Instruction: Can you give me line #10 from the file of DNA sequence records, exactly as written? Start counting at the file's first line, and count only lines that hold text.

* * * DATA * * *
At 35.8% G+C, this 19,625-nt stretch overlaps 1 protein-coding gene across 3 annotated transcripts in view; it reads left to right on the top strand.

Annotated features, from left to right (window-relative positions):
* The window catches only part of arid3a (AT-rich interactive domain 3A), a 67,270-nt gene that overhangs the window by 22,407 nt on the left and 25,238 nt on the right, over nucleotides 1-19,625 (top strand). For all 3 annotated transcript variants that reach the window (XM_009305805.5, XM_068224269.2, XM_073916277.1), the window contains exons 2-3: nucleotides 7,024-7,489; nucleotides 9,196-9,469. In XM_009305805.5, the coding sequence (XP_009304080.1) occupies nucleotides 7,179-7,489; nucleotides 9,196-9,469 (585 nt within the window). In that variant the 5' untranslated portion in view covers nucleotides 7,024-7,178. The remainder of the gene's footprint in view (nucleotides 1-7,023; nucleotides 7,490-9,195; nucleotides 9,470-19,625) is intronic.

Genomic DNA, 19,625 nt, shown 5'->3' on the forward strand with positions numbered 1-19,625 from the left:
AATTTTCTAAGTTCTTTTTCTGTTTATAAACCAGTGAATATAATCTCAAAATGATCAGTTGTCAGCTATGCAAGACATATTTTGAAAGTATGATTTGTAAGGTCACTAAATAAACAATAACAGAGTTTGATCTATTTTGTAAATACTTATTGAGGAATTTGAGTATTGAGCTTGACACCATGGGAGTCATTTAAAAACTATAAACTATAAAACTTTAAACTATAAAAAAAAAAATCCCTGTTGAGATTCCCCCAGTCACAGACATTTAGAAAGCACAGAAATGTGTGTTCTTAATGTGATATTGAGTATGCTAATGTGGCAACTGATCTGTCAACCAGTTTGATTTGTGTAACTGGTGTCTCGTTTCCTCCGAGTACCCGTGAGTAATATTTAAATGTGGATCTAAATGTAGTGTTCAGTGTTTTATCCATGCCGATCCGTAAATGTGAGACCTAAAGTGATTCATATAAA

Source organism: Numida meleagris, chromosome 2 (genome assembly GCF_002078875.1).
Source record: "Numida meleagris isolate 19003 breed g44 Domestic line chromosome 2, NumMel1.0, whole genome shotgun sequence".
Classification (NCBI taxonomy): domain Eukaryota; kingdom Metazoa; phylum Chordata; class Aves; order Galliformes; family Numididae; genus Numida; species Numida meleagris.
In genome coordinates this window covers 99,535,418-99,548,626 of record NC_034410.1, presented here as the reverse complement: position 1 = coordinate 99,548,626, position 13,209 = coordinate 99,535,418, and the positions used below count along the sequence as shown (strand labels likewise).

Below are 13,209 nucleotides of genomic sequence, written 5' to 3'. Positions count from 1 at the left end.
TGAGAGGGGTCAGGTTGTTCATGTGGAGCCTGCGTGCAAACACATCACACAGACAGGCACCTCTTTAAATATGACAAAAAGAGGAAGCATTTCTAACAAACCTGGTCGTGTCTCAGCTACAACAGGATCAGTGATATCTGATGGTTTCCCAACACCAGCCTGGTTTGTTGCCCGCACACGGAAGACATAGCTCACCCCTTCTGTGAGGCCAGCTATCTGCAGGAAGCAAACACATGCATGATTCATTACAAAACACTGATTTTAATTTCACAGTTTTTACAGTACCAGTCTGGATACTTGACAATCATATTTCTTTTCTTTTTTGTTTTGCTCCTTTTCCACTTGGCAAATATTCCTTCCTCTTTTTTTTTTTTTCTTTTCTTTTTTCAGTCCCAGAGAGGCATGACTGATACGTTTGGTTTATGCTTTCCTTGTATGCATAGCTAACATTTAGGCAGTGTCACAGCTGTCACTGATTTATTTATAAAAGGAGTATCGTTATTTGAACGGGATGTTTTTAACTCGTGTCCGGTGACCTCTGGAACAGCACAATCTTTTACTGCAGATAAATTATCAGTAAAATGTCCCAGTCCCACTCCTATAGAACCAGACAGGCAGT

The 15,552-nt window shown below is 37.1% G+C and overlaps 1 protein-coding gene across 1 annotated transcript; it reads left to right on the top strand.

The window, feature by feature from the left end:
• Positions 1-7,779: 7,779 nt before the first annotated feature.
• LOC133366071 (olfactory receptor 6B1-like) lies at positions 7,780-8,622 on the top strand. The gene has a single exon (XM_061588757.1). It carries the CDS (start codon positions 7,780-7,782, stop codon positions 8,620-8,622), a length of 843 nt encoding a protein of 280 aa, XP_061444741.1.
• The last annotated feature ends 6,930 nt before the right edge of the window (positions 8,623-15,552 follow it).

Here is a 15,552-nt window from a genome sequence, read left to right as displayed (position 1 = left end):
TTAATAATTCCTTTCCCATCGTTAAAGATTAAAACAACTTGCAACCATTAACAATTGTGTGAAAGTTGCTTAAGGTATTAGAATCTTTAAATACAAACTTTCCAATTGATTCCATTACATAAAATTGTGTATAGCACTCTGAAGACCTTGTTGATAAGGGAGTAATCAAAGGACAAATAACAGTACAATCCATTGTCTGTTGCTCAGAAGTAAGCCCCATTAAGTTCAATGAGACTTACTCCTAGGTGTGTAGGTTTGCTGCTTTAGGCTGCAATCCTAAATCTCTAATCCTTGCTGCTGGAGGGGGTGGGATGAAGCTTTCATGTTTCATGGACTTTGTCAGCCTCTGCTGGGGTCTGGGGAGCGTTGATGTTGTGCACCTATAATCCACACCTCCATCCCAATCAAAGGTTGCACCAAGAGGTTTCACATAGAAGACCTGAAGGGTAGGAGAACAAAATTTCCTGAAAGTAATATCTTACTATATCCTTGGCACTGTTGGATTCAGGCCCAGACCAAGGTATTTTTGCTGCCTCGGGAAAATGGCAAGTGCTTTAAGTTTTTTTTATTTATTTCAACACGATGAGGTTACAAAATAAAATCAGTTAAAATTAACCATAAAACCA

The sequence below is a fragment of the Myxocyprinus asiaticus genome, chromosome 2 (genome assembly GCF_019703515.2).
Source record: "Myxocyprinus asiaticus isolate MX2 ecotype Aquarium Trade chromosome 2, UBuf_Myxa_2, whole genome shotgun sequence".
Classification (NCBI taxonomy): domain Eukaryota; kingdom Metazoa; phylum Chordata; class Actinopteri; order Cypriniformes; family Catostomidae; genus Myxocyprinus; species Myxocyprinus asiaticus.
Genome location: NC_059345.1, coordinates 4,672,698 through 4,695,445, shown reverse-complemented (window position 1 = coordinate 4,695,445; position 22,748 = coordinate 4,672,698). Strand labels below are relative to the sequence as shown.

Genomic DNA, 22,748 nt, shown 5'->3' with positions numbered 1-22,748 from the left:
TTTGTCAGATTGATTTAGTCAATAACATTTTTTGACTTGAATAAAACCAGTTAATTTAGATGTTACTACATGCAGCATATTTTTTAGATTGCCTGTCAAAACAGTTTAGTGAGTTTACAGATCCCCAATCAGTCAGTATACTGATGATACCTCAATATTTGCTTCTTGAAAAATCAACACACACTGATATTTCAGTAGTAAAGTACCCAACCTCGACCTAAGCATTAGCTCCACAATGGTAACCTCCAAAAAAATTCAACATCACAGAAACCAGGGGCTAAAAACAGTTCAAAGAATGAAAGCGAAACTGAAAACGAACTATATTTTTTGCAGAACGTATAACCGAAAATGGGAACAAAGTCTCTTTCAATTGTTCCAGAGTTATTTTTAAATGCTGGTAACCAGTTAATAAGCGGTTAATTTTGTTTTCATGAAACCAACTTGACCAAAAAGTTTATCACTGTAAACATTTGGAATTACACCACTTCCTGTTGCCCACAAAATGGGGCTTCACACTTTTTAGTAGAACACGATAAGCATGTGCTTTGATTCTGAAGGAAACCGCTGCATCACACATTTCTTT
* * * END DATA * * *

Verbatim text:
Below are 13,209 nucleotides of genomic sequence, written 5' to 3'. Positions count from 1 at the left end.